My Weirdest Uber Fare

Posted by tobymuresianu on Feb 19, 2014 in Stories |

I occasionally drive for Uber in Los Angeles. If you’re not familiar, it’s a service that allows people to use their cars as inexpensive cabs (also, ask me for a referral).

I posted the story of my weirdest ride on facebook and it got a good response, so thought I would share it here as well.

The request came around midnight on a Monday. I pulled up outside a bar and three people – a hipster girl, a black hipster, and a tough looking guy – piled in, blurting out that some people had stolen the tough guy’s phone. They were following it through an app and would give me cash on top of the fare to track them down.

I didn’t have much experience as a bounty hunter but it seemed interesting and I started the ride, before immediately thinking of the more practical questions associated with tracking down criminals.

Had they called the police? Yes, they’d been blown off and told they ˜could file a case in the morning”.
Had they tried negotiating? Yes, some guy with an accent answered their call, but then hung up and didn’t answer again.
Were these actual criminals who might have guns? They were vague on this question when we converged on the dot about a mile away.

The street was deserted except for a guy running with a duffel bag while wearing a beat-up letterman-style jacket and jeans. He happened to be black. A collective wave of nausea swept the car when we realized what was about to happen.

“I feel like this is kind of racist, but…” said the girl.
Awkward “Ums” and “Ahs” from the other two.
“Pull up” said Tough Guy, rolling down his window. I pulled up beside the running man and he stopped.

“Do you have my phone?” asked Tough Guy.
“What?” the running guy replied in a thick African accent.
“You have my iPhone.”
“I do not know what you are talking about! Why are you accusing me? Is it because I am black?”

Tough Guy started getting out of the car. The black hipster leaned out of the window and started saying “Not a black thing man. Not a black thing!” probably seven times.

The African guy got increasingly angry, going through his pockets.

“I do not have your phone, look! This is my phone, it is a blackberry. You want to search me? GO ahead!”

He took off his jacket and angrily shoved it at Tough Guy, who didn’t take it. He started to unzip his duffel but didn’t finish as they argued.

The hipster girl had mentioned earlier there was a button in the app that caused it to beep loudly when pressed.

“Press the noise button,” I told her. She pressed it. Nothing happened. She called the phone. Nothing happened.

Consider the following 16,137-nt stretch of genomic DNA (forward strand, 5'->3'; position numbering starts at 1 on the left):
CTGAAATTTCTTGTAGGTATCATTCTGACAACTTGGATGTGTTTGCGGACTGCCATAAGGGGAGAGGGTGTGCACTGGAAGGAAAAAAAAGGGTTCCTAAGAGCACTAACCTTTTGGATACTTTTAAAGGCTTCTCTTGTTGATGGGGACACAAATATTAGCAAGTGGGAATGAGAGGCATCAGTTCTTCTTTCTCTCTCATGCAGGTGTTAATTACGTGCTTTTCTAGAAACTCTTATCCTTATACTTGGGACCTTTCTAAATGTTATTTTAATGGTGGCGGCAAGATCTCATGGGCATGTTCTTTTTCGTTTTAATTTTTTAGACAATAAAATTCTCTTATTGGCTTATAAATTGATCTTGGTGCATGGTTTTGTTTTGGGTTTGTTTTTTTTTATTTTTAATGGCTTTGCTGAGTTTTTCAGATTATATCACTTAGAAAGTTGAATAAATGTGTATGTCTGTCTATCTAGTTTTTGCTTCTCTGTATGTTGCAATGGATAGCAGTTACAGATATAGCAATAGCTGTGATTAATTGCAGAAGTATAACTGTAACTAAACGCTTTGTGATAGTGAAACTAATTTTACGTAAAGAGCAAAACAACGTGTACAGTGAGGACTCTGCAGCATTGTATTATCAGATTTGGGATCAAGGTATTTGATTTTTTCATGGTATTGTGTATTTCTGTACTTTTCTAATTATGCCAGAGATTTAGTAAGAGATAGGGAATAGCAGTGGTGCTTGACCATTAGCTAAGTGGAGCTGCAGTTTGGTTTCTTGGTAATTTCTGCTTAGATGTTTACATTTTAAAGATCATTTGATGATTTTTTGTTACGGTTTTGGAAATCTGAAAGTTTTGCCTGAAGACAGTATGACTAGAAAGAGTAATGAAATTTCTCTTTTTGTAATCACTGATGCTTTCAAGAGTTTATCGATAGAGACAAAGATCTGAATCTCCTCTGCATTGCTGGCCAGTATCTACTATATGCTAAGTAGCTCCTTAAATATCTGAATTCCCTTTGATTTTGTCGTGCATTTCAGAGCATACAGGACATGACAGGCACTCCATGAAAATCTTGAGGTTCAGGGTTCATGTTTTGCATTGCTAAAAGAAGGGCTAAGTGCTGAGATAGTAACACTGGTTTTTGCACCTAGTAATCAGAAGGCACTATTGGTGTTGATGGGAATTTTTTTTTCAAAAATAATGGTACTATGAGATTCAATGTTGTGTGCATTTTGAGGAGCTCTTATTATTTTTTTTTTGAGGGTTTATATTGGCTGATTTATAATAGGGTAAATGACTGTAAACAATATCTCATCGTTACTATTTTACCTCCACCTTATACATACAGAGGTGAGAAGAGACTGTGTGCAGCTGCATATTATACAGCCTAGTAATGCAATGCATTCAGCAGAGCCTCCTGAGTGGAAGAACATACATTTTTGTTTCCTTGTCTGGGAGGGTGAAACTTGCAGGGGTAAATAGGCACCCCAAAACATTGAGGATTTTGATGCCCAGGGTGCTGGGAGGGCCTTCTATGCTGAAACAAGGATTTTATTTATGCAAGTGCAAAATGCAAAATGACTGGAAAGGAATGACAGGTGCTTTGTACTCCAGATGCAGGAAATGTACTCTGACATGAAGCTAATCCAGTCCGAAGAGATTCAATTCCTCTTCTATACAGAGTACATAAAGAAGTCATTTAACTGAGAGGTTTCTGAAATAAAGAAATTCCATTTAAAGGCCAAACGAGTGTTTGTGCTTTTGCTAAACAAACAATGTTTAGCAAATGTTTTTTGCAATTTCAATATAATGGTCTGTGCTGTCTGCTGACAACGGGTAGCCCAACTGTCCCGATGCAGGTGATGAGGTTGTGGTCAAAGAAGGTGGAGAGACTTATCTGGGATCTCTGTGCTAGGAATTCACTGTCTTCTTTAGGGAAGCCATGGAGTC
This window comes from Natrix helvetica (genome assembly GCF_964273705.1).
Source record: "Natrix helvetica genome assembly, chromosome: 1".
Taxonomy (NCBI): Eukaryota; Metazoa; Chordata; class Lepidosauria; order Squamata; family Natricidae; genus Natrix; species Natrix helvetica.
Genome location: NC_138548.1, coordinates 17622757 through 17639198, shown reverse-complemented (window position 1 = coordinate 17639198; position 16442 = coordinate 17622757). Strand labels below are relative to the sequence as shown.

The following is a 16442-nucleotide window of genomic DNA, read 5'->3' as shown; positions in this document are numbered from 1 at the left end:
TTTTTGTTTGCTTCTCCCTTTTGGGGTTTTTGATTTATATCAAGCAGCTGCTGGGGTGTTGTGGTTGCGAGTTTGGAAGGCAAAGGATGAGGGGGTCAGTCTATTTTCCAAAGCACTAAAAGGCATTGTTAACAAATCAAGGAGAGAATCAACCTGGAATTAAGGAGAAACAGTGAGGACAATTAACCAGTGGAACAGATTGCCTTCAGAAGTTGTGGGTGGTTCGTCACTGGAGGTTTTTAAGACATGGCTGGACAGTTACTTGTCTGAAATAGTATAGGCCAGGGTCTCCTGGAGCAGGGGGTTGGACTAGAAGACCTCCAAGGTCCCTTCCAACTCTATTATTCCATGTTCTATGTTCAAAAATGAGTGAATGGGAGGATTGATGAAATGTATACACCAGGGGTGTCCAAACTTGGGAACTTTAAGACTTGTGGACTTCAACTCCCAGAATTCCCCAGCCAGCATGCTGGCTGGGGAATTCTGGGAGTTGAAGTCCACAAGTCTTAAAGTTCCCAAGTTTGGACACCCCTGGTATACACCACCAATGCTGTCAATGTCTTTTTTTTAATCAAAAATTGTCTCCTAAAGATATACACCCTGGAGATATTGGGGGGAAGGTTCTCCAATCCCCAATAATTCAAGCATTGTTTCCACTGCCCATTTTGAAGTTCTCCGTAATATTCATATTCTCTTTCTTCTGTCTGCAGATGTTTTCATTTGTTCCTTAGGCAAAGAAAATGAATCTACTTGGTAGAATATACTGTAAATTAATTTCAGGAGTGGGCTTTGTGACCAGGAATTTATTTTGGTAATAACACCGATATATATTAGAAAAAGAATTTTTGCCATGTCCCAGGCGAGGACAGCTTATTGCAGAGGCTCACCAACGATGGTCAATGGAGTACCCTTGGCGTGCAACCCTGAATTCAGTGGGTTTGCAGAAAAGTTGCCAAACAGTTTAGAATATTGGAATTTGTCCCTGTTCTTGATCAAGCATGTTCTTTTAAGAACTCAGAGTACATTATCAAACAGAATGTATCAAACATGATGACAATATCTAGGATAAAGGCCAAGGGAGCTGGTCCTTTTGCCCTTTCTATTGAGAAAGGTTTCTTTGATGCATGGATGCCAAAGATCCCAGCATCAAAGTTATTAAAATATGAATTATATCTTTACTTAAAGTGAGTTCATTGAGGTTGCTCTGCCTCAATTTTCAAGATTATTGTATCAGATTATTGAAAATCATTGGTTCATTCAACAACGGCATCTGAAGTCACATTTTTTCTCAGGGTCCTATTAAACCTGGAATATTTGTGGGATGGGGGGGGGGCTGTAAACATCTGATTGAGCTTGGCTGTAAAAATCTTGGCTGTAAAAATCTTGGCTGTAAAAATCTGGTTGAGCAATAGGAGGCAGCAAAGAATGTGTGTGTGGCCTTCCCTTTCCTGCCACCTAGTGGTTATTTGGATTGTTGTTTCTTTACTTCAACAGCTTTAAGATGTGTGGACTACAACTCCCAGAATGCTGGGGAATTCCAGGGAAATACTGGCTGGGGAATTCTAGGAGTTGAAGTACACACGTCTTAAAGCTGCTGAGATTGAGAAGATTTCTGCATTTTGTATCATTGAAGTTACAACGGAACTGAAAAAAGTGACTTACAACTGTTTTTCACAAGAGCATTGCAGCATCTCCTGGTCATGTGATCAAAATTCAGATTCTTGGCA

“He doesn’t have it. Let’s go!” She yelled to Tough Guy. He was still glaring at the African guy. There was palpable tension in the air as everyone waited to see if they would fight.

“Let’s go!” She yelled again. Tough Guy didn’t react. I let the car roll forward. He got back in the car and I drove off.

“The dot’s moving!” the girl said. “It’s up here, on the right!”

I stopped a half mile or so ahead, at the entrance to a community college parking lot where the week beforehand there had been a shooting over a drug deal. I told them I wasn’t going in there. They started to insist, citing the fact that I’d be paid. I was weighing my expected Uber wages against the cost of a lawyer/ambulance when in my rear-view I noticed the African guy running towards us, with a new, muscle-bound guy. I peeled out.

They broke into discussion of various theories for what was going on when the girl said the dot was at a 7-11 up ahead; we agreed this would be the last stop. I pulled into the lot. They went through the store looking to see if they recognized anyone or trying to suss out whether people there knew anything. I watched the pantomime through the glass window as a strangers got irate and defensive.

Two cops pulled up for coffee and the girl explained the situation. “Nah, those apps only give you a perimeter.” one said. “We don’t track those things down, you need a detective. You can file a case in the morning. Or we’ll be around and if you can get them to make an exchange, call 911 and we’ll respond.”

The thieves were still not picking up the phone. The girl had me drive to one more place the dot moved to, a block away, a residential complex. I told them I was done and would drive them home. The dot started moving again. I don’t know why it never occurred to anyone that the app could just be a piece of garbage and completely inaccurate (it wasn’t the built-in Apple one).

I drove them home. They thanked me profusely but didn’t pay me extra. The final bill was like ~$27 for 35 minutes which I think is way less than Starsky or Hutch earned per hour, even adjusted for inflation.

I didn’t really think about it more until two days later I surmised from the rating system that they rated me 3 stars, below average.

If I ever see them again, *I* am going to steal their phone. And tie it to a pigeon.

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